May Clinical Blog
Welcome to this month’s blog. Thanks as always for taking the time to read it and I send you the warmest of wishes as we head into lighter nights and sunnier weather.
Did you know that a whole new approach is about to land in the latest reorganisation of the NHS from July 1st?
Integrated Care Systems will be established as statutory bodies overseeing entire systems of around 1m population. These will then get divided into place-based partnerships, generally covering 300-500 thousand size. Primary care networks will continue to care for populations of typically 50-80,000. Each part of this new infrastructure will be required to work together. Not just in health terms but with wider partners such as councils, social care, and education.
These changes are not just managerial. They present a great opportunity for us clinically. We will see greater opportunities to integrate with teams outside of our traditional boundaries so that we may improve overall health and wellbeing of the communities we serve.
Organisations will therefore be asked to work with clinical staff in ensuring we focus more on the people and populations we serve and less on the organisation we work for. Its going to need radical reform to sharing policies and approaches to training and education for example. The way we communicate between teams will need greater integration and we will need to move away from traditional episodic pieces of interventions and care towards more planned and preventative steps.
Clinically that will require a mindset shift in us all. Over medicalising societal issues is not the way we want clinical staff to be thinking or working. Issuing medication when alternative solutions are better targeted at the root cause must be one way, we change the clinical model. Insomnia is aided in some cases by medication. But we also know if the cause of insomnia is say, loneliness, unless we tackle the root cause, patients will revolve in and out of services.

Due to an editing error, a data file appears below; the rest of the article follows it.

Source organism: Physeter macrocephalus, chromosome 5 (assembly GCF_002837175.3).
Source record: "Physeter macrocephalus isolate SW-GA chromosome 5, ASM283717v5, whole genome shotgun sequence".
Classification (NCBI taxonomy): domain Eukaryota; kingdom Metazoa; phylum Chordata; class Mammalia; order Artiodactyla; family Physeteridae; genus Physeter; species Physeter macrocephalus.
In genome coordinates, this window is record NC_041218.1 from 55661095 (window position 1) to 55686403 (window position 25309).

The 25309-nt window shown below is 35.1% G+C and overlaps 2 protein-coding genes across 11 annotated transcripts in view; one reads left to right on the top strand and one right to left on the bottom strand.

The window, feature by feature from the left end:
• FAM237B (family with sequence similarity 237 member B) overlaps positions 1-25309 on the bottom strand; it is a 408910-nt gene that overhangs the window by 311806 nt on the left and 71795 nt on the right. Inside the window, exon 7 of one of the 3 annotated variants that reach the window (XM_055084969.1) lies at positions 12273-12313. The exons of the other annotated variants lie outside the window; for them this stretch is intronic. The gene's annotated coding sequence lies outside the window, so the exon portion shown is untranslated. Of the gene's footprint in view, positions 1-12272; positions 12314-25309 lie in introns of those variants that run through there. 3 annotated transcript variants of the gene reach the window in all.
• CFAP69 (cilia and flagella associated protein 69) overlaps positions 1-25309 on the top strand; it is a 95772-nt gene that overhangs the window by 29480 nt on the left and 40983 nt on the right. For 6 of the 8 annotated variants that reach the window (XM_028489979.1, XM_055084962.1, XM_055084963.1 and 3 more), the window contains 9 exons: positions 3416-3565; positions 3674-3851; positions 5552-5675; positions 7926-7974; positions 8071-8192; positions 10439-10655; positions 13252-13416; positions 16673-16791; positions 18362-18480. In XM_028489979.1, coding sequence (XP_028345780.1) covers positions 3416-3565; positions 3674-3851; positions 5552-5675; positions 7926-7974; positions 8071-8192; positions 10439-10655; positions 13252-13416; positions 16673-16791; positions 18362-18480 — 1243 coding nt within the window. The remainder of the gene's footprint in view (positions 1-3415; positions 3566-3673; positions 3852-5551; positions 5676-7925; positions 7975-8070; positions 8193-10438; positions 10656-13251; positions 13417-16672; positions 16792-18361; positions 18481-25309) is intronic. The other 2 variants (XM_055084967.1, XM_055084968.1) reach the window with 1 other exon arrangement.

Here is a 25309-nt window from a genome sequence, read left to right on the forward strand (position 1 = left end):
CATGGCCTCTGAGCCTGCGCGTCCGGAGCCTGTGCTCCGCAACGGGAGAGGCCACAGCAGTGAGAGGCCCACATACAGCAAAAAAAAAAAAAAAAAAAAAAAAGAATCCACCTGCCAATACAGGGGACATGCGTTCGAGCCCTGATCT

I said last month that self-compassion is at the heart of becoming a valued clinician in the wider system. To care for oneself first should free us as clinicians to provide support and advice needed to wider partners we will be working alongside in the near future.
Self-compassion is a practice of goodwill, not good feelings… With self-compassion we mindfully accept that the moment is painful, and embrace ourselves with kindness and care in response, remembering that imperfection is part of the shared human experience.
My Top Tips to Improve your self-compassion
Treat yourself as you’d treat a friend – why not find time to do something you love and more often – as well as being kind on yourself, your own need for rest and peace.
Become more self-aware – knowing how your reaction lands on others is vital. A positive and open working relationship with partners improves patient safety.
Regain self-perspective – clinically we are often our own worst critics – how often do you worry you could have handled a situation or an outcome differently and when do you gain perspective? We are all human and we all learn daily. Overall perspective is always better than focussing on one or two negative things in your life.
Until next time – stay safe – keep smiling and keep adding value – we are most grateful for what you do. David